Rico says that's probably an interesting notion, but surely it's the fastest way for Obama to find himself on the short-list for an assassination...

Civil War for the day

Still can't access the disk drive with the photos. Sorry.

28 July 2008

If this wasn't disrespect, what is?

Seems a San Francisco radio talkshow host (and there's an expert if Rico's ever heard of one) made some disparaging remarks about autistic kids:
Savage said that autism is being over-diagnosed and actually is a result of parental failures.
"They don't have a father around to tell them, 'Don't act like a moron. You'll get nowhere in life,' " Savage said during his show. " 'Stop acting like a putz. Straighten up. Act like a man. Don't sit there crying and screaming, you idiot.' Savage's off-color remarks have not hurt business. With eight million listeners a week on 400 radio stations, Savage is the third-most-listened-to radio talk show host in the country, behind only Rush Limbaugh and Sean Hannity."
Rico says the guy will be lucky not to be fired, if not hung in effigy...

Getting better, but not all better yet

"Some poor soul at Apple known only as David G. was drafted by CEO Steve Jobs to write every-other-day posts on the status of MobileMe, the successor to Apple's .Mac service that has caused no small level of frustration in the two weeks since it launched. In the initial post on Friday, Apple acknowledged that those affected by the outage lost 10 percent of their e-mail between July 16 and July 18, the height of the outage. Apple is still saying that only 1 percent of MobileMe users were affected by the e-mail problems, which were apparently caused by a "serious problem with one of our mail servers," David wrote. However, broader problems with accessing calendars and contacts information were the result of a misjudgment in demand, he said, and Apple has since added new servers and tweaked older ones to handle the load."

Rico says David G is paying the price for being smart, but hopefully he negotiated a serious bonus for doing this for Steve...

Not good, even if we did admit to it

The New York Times has an article: "The American military admitted Sunday night that a platoon of soldiers raked a car of innocent Iraqi civilians with hundreds of rounds of gunfire and that the military then issued a news release larded with misstatements, asserting that the victims were criminals who had fired on the troops."

Rico says it sounds like a court-martial to him...

Poster child for the death penalty


Do all crazed shooters look alike, or is it just bad photography? Jim Adkisson went into a church in Tennessee and blazed away with a shotgun until he was taken down by church-goers and held for police. His motive, as expressed in a four-page letter? Frustration over being unable to obtain a job and hatred for the liberal movement. Authorities also discovered a letter from the state government telling Adkisson he was having his food stamps reduced or eliminated, police said. "He did express that frustration, that the liberal movement was getting more jobs. And he felt like he was being kept out of the loop because of his age." Adkisson apparently acted alone and chose the Tennessee Valley Unitarian Universalist Church because of recent publicity about activities there that Adkisson considered liberal.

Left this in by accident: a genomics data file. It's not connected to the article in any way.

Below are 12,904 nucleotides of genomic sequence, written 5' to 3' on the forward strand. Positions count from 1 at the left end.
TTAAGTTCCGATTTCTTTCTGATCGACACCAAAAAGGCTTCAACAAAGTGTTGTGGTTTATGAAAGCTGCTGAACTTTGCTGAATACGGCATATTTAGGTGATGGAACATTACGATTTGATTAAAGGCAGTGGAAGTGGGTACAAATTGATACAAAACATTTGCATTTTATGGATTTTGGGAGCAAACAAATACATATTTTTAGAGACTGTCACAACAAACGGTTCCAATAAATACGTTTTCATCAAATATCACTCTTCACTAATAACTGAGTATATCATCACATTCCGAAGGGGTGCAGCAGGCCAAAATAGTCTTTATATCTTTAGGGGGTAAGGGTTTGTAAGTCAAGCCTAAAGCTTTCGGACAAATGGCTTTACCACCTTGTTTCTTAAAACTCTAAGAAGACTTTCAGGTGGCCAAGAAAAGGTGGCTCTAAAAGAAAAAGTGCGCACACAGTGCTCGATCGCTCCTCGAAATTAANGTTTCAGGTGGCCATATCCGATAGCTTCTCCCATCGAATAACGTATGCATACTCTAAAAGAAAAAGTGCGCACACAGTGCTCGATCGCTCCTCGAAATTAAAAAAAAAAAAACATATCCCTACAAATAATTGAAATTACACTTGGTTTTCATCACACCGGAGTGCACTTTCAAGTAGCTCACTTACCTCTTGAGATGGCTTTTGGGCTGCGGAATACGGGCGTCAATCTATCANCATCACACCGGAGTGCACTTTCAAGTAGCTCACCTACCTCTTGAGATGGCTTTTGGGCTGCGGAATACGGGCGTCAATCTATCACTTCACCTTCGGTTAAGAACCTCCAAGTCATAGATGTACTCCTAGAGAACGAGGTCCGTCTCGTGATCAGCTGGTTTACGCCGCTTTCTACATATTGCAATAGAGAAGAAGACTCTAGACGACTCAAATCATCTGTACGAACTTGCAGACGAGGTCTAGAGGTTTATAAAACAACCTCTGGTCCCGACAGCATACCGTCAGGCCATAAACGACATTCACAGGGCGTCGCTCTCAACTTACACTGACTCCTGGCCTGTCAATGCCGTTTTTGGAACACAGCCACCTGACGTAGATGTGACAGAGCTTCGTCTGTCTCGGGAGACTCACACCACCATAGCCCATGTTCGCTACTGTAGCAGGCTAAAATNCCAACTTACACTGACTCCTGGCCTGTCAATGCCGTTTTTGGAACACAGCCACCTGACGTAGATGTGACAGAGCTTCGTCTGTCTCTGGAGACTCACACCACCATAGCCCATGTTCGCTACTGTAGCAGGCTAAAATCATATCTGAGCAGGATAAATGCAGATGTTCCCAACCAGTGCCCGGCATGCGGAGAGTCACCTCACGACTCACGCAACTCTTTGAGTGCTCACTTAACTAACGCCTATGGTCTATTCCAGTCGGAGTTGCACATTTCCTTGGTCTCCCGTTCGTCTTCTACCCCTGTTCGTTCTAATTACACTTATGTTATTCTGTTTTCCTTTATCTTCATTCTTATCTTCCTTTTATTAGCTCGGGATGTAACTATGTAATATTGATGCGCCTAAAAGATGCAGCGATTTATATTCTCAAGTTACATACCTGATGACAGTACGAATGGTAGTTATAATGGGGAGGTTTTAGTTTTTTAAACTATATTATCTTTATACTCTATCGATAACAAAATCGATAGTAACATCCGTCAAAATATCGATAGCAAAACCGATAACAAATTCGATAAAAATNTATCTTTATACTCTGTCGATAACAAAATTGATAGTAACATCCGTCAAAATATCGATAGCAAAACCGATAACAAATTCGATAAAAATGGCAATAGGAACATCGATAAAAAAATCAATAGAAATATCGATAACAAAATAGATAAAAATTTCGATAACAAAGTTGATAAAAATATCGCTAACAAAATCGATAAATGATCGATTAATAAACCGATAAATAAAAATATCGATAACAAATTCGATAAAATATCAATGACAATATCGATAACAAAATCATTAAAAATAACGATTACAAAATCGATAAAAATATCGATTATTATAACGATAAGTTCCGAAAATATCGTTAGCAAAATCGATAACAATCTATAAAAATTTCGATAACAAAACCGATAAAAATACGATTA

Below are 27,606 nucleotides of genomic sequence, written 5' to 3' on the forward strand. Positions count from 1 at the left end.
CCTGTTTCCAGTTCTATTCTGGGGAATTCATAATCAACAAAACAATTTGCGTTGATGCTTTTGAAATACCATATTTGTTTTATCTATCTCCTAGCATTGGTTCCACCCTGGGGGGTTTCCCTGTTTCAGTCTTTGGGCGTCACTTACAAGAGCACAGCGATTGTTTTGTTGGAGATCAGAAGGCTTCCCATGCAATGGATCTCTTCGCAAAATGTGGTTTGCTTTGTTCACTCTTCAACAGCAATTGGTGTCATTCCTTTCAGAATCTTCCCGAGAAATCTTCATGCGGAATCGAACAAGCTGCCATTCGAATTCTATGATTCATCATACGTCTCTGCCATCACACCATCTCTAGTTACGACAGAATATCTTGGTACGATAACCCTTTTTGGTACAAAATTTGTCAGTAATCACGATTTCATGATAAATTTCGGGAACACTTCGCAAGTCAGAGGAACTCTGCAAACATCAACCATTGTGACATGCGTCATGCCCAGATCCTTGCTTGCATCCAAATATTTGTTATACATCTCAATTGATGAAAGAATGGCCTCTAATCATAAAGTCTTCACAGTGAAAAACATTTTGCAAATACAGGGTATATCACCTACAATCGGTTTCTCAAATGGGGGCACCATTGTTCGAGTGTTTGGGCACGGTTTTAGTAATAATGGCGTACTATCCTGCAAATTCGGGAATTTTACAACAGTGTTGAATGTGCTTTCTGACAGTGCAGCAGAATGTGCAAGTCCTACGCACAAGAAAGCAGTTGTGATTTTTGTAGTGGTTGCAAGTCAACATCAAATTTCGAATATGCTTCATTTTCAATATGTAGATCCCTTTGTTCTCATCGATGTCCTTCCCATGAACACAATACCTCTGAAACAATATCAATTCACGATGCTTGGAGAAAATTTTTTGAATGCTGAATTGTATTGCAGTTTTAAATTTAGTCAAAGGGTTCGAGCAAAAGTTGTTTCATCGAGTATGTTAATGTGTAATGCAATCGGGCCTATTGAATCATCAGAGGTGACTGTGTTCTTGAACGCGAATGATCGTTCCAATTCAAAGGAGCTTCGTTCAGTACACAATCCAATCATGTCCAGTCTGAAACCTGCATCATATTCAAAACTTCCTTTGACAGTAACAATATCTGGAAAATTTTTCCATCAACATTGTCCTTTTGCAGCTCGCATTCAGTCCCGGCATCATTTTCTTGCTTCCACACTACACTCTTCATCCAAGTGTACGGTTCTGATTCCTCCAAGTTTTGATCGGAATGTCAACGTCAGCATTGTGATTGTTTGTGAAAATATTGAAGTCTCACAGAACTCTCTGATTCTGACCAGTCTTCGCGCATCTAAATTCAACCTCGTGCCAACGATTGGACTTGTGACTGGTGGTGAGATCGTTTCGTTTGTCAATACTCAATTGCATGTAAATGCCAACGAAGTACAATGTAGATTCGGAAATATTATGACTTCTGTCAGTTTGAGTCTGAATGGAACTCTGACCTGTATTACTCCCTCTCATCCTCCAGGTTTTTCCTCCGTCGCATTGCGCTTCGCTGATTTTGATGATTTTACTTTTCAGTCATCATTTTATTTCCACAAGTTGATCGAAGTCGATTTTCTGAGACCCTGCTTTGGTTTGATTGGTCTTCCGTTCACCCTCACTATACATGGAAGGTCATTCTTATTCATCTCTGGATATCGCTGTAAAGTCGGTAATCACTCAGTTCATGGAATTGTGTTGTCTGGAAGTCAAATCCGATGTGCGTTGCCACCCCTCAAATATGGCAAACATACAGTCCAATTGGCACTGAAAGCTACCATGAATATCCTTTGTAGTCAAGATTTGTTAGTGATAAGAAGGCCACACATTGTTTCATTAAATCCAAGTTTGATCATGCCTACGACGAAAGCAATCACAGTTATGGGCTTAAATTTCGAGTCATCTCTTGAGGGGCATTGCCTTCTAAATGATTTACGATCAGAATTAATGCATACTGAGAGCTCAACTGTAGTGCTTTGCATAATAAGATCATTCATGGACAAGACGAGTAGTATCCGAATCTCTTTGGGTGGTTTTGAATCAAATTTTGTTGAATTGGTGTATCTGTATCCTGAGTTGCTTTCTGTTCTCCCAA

Neighbors said Adkisson was quiet and kept to himself.

Rico says he hopes no one ever says that about him...

Ouch

Rico says he remembers the days of new drug launches, and the breath-holding that went into it at GSK and BMS.
But this, this takes the cake:
On Monday, Vanda Pharmaceuticals investors were disappointed when the FDA sent a rejection letter to Vanda for its drug iloperidone, a schizophrenia treatment. The news caused shares of the Rockville, Maryland-based company to fall a whopping 67.0%, or $2.25, to $1.11, in early afternoon trading. The stock has lost 93.9% of its value since its close of $18.57 on July 30, 2007.

Rico says he wonders who got smart and sold the stock short?

Nice try, for amateurs

Someone came up with an alternative to Google called Cuil. It looks pretty, but it couldn't find this blog, my web page, or several other fairly simple searches, including 'civil war library', which should have returned a bunch of stuff and found nothing. Rico says it's not long for this world, unless it gets better fast.

New logos all the time

Google has a conceit of changing their logo on a regular basis; hey, it's electronic, it's free, it's fun, why not?

Improvement, finally


Seems that Applebee's restaurants decided to update their logo. Good work.

Go ahead, make me an offer

This is an original print, from the photographer's negative prior to it becoming cracked in shipping, of Abraham Lincoln before he grew the famous beard. It has been, alas, trimmed down to fit a period oval frame (quite nice; black rim, dark wood frame, silvered lip, antique glass), but otherwise as it was made originally in approximately 1860. It is shown, in both this and its broken condition, in a famous book of Lincoln portraits.
Want it? Go to my auction at eBid; top dollar takes it.